Public Places and Social Participation : Obstacles Faced By Parents with ASD Children

Poster Presentation
Saturday, May 12, 2018: 11:30 AM-1:30 PM
Hall Grote Zaal (de Doelen ICC Rotterdam)
F. Beauregard1, M. Couture2 and C. Gauthier-Boudreault1, (1)Université de Sherbrooke, Sherbrooke, QC, Canada, (2)Rehabilitation, Universite de Sherbrooke, Sherbrooke, QC, Canada
Background: There has been little research into the experiences of children and families (Hanvey, 2003) when frequenting public spaces. According to the Participation and Activity Limitation Survey, social participation tends to diminish with the severity of the child’s disability or when parents lack support (Statistics Canada, 2006). Another factor that could also influence social participation is the nature of the child’s disorder. In fact, the existence of an invisible disability such as autism spectrum disorder (ASD) could impede families’ use of public spaces. According to the most recent studies, the prevalence of persons with ASD was 11.3/1000 (1 in 88) in 2008. Problem behaviours are also frequent (APA, 2013; Poppes et al., 2010). For families of children with an ASD, their problems with communication and social interactions can make it difficult to be in public spaces. Sallafranque et al. (2012) have identified numerous obstacles to social participation for children with an ASD. However, obstacles to participation have not been examined from the standpoint of presence in public spaces. Moreover, few studies have looked at the repercussions of these disorders in terms of social participation in the community. Thus, the aim of this study was to develop a profile of these families’ experiences with public spaces and to document the obstacles to their participation.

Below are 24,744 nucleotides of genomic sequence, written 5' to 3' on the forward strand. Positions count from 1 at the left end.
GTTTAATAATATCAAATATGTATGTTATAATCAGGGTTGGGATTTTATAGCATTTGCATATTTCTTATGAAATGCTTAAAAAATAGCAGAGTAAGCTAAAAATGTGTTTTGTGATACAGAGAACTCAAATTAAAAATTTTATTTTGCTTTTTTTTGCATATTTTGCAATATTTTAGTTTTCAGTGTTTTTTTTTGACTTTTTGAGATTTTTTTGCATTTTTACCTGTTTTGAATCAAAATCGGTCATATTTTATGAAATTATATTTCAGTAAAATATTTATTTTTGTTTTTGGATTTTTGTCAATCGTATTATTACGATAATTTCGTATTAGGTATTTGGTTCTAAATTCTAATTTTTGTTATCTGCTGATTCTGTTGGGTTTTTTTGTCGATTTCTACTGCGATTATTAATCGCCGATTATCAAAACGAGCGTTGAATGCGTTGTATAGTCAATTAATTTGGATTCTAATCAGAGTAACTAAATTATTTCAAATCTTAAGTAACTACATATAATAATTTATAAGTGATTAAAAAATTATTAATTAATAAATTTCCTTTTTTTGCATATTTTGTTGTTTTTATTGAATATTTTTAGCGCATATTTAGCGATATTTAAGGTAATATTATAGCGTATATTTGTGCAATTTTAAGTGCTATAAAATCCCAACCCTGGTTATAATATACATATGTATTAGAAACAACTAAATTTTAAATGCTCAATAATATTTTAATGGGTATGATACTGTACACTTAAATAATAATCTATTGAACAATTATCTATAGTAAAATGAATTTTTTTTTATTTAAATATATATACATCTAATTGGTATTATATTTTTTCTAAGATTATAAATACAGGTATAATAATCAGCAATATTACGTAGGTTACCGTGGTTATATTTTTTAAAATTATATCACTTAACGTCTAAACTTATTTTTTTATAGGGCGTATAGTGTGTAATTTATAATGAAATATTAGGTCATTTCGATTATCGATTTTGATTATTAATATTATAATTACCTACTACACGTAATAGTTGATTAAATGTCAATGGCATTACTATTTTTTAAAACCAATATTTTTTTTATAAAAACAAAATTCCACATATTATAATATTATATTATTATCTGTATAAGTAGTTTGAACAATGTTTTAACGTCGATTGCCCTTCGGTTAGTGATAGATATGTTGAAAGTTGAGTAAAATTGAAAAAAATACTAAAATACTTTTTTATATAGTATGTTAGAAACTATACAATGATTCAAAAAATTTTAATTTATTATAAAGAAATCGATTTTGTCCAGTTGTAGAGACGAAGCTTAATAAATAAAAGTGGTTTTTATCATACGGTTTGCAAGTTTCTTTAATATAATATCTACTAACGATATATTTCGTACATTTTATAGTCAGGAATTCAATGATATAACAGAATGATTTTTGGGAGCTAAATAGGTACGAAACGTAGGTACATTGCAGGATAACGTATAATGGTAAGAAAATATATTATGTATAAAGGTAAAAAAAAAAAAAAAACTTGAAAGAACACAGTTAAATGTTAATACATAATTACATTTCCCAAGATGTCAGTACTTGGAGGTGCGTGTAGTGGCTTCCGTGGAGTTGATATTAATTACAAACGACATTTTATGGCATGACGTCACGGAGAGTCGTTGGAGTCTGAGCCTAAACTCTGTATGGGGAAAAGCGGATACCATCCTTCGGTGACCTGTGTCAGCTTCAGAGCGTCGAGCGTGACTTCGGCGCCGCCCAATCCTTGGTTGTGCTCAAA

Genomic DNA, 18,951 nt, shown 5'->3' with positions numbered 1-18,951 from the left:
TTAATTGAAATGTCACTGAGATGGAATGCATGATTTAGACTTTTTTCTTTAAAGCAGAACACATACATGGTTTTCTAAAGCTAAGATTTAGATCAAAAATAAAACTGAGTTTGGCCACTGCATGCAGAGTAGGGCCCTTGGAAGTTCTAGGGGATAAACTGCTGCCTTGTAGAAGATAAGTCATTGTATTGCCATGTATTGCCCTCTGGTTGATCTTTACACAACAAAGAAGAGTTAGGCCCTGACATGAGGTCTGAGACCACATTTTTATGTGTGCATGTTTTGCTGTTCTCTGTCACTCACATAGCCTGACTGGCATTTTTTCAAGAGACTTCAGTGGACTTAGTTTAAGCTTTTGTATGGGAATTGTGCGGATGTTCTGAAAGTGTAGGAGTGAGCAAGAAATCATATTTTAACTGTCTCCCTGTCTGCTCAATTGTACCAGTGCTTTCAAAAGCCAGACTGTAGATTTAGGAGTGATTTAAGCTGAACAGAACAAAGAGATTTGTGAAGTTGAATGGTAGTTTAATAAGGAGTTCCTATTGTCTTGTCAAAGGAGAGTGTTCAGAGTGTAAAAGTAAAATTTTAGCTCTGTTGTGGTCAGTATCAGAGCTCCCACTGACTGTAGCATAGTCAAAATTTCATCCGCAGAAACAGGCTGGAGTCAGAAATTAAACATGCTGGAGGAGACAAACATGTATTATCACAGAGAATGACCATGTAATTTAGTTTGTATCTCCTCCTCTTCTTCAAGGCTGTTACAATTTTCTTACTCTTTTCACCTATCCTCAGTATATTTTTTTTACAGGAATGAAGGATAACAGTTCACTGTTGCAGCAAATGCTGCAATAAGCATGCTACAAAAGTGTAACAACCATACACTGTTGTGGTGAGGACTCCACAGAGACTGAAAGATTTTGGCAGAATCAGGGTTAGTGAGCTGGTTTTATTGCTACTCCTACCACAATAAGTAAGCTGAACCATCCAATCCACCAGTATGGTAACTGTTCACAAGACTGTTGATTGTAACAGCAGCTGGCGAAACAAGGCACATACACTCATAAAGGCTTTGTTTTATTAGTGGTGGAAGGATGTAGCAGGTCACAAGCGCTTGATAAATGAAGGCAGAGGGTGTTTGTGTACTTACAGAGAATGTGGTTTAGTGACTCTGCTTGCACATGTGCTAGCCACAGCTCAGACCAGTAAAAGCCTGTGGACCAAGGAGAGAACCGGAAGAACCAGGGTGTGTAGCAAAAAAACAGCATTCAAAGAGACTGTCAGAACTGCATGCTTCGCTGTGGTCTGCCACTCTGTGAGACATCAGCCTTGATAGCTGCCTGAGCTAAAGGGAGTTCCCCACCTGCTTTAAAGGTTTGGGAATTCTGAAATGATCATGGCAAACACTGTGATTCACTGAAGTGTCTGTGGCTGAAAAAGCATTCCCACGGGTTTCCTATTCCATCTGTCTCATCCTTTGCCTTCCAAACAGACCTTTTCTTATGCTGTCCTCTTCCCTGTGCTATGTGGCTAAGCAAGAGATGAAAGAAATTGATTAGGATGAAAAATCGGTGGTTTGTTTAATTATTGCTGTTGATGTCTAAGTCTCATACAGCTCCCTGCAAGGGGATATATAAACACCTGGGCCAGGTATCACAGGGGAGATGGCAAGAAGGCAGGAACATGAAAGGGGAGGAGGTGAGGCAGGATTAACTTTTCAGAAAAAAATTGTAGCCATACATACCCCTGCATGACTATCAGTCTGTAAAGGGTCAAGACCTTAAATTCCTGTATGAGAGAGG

Objectives: In this communication, we present the obstacles faced by parents when they frequent public places with their ASD child.

Methods: This was a descriptive survey. Parents were recruited through parents’ associations (Quebec Autism Federation) and invited to complete an online questionnaire that took approximately 30 minutes. The questionnaire was intended for parents of children (0-21 years) with an ASD. The online questionnaire was developed based on a literature survey and the International Classification of Functioning, Disability and Health (ICF). It consisted of both closed and open-ended questions that documented the public spaces into which the families went and the obstacles to their social participation. One open question was about the obstacles that parents encounter when frequenting public places with their ASD child.

Results: About 100 parents completed the online questionnaire. The results of the questionnaire suggest that these parents visit very few public spaces. Those they visit are primarily utilitarian in nature, such as grocery stores and malls. This study showed that going into public spaces is stressful for these parents because of several obstacles. These were grouped into three categories: 1) sensory stimuli, such as sounds, lights, and crowds 2) attitudes and perceptions of other people, whether suppliers or users of services; 3) concerns for their children’s safety. The analysis also revealed that the obstacles could influence each other.

Conclusions: A better understanding of these families’ situation could become a point of reference in developing services. This could make it easier to ensure that a proposed adaptation actually meets the needs of this population and that efforts to sensitize the people involved or others who use these spaces are targeting the right issues.